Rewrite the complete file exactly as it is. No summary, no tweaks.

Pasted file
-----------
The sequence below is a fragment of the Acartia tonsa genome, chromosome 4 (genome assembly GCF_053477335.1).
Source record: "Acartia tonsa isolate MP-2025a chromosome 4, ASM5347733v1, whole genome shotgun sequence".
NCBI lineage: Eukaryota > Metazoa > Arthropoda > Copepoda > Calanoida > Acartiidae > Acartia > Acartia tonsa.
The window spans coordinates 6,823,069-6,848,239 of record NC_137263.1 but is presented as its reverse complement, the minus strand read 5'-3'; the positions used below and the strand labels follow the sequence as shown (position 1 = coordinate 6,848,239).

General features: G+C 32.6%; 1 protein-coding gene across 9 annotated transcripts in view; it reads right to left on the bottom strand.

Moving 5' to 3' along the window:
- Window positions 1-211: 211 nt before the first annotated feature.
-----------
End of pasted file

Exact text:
The sequence below is a fragment of the Acartia tonsa genome, chromosome 4 (genome assembly GCF_053477335.1).
Source record: "Acartia tonsa isolate MP-2025a chromosome 4, ASM5347733v1, whole genome shotgun sequence".
NCBI lineage: Eukaryota > Metazoa > Arthropoda > Copepoda > Calanoida > Acartiidae > Acartia > Acartia tonsa.
The window spans coordinates 6,823,069-6,848,239 of record NC_137263.1 but is presented as its reverse complement, the minus strand read 5'-3'; the positions used below and the strand labels follow the sequence as shown (position 1 = coordinate 6,848,239).

General features: G+C 32.6%; 1 protein-coding gene across 9 annotated transcripts in view; it reads right to left on the bottom strand.

Moving 5' to 3' along the window:
- Window positions 1-211: 211 nt before the first annotated feature.